Lawmaker complains that teachers would be punished worse than pedophiles under the proposal and that "shooting" teachers is "next step"
In 2006, teachers at the Detroit Public Schools went on an illegal strike for 16 days.
Keith Johnson, president of the Detroit Public School teachers’ union, said the penalty for that act was that the teachers had to make up the days without pay. No other penalties were imposed, Johnson said.
Putting more bite into the penalty for striking teachers is the impetus for two bills in the state House of Representatives. The proposals would make it easier to penalize teachers who illegally go on strike.
“There needs to be sanctions that are enforceable when teachers strike,” said state Rep. Rick Olson, R-Saline. “It’s been a problem where teachers in the past have been able to violate the law and nothing was done.”
Johnson said the law already allows for penalties against striking teachers.
“It’s unfortunate these Republicans have launched this relentless assault on teachers,” he said. “They are further demoralizing an already demoralized profession.”
A key part of House Bill 4466, sponsored by Rep. Paul Scott, R-Grand Blanc, is that it allows a school district to consolidate the numerous employee hearings that are required to determine if a strike occurred. A stumbling block to the previous bill was that each teacher alleged to have participated in an illegal strike would be granted their own hearing.
Scott is the chair of the House Education Committee.
Rep. Bill Rogers, R-Brighton, is the sponsor of House Bill 4465. According to the Livingston Daily, the outgoing head of the Brighton MEA affiliate has publicly encouraged teachers to either seek the recall of Rogers or work to defeat him at the ballot box in 2012 if “he doesn’t withdraw all of his anti-teacher legislation.” Similar statements were made regarding Gov. Snyder.
“I stand with Governor Snyder and Chairman Rogers as the teachers’ union tries to remove them from office,” said Scott on his Facebook page Thursday morning. “Both are stand up men and true public servants. Putting community above self and political ambition.”
Paul Kersey, the Mackinac Center for Public Policy’s director of labor policy, said the existing law is costly and time consuming since each striking teacher is granted their own hearing.
“It’s time consuming, expensive and, in a large enough district, impractical and almost impossible,” Kersey said.
Local unions across the state have been voting on whether to grant the Michigan Education Association the authority to start crisis action, which includes work stoppages. Unlike most other districts statewide, Detroit teachers are not represented by the MEA. Their union is the Detroit Federation of Teachers – an affiliate of the American Federation of Teachers.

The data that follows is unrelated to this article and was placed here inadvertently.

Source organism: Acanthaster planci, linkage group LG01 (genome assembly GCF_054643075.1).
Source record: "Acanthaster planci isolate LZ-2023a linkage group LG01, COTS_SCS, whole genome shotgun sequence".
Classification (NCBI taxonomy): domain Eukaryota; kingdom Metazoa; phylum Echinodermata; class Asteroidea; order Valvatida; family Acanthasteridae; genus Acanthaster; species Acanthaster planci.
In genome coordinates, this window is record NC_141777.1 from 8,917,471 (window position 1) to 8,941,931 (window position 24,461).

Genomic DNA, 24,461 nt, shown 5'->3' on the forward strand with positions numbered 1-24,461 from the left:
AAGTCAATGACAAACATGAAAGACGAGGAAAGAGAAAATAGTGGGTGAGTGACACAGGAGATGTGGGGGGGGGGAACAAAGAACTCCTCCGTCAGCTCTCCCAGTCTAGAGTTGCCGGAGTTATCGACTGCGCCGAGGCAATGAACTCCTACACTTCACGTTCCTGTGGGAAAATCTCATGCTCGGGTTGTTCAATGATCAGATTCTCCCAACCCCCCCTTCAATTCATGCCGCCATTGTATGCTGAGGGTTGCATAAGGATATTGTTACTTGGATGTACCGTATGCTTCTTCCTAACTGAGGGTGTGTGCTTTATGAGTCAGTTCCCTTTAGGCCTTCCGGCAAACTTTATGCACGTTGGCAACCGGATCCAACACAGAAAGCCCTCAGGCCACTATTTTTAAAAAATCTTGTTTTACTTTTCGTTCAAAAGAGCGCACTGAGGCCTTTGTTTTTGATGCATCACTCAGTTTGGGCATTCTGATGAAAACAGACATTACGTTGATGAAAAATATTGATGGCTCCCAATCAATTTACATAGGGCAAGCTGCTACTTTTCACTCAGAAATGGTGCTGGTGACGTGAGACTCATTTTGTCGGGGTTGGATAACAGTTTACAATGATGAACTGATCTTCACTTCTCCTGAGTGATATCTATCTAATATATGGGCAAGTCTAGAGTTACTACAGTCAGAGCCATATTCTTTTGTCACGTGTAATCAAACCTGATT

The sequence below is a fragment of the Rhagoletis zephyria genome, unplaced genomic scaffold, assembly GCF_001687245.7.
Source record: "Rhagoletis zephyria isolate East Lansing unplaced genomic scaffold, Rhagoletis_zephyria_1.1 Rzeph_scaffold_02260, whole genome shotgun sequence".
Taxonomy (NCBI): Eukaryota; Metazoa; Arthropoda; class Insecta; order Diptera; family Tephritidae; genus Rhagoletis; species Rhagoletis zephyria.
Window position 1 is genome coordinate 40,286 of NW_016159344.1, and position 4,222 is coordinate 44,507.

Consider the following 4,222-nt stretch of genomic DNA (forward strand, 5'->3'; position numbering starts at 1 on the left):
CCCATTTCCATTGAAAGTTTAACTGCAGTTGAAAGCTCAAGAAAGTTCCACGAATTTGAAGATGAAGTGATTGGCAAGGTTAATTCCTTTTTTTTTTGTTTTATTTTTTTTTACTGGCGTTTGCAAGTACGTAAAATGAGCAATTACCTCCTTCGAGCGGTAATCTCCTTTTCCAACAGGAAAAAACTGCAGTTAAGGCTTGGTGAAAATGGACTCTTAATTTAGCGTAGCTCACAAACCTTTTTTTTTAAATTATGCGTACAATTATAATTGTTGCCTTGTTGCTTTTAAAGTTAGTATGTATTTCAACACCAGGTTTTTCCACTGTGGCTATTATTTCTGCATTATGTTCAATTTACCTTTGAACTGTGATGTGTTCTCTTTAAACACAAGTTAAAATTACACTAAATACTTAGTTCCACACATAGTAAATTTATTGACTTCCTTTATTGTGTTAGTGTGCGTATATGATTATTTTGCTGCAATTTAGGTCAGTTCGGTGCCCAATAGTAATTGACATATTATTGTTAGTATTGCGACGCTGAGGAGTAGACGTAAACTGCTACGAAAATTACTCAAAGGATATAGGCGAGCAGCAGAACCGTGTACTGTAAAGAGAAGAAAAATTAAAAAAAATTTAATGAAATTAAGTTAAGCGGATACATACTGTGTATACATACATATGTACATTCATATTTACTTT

Johnson is the DFT president. He says his union will not be striking.
“We have a collective bargaining agreement in effect until 2012,” he said.
The current law states that striking employees are fined an amount equal to one day’s pay and the bargaining representative would face a $5,000 per day fine for each strike day.
State Rep. Doug Geiss said pedophiles will face more penalties than teachers if the sanctions proposed in the two House bills become law.
"We're making teachers out to be felons,” Geiss, D-Taylor, was quoted in Michigan Information & Research Service. “Felons get less time. Pedophiles get less time then what we're talking about holding teachers to."
Geiss also said in MIRS: "At this point in time, I feel like, basically, the next step is to take teachers out back and shoot them if they don't follow the law.”
Geiss didn’t respond to a phone call and email left at his office.
Johnson said that the law was already changed after the Detroit teacher’s strike in 2006. He said the fine is now $250 per day on top of one day’s pay for striking employees.
But Mackinac Center experts pointed to the law that says there is no fine and that the law hasn’t been updated since 1994. When told the law's history stated that it hasn’t been changed since 1994, Johnson said he stood by his comments and would have the union’s attorneys look into it.
“Why are they focusing on something that happened six years ago?” Johnson asked. “You already have a very forceful form of remediation that is available to you that you haven’t even used yet.”
The 16-day strike in September 2006 was not the only work stoppage by the district’s teachers since the statewide ban on teacher strikes was signed into law. A Detroit walkout took place in 1999, and a case of “blackboard flu” also took place in March 2006.
After the Sept. 2006 strike had ended, the Detroit News reported that there were 25,000 fewer students in the classrooms than expected on the first day school was back in session.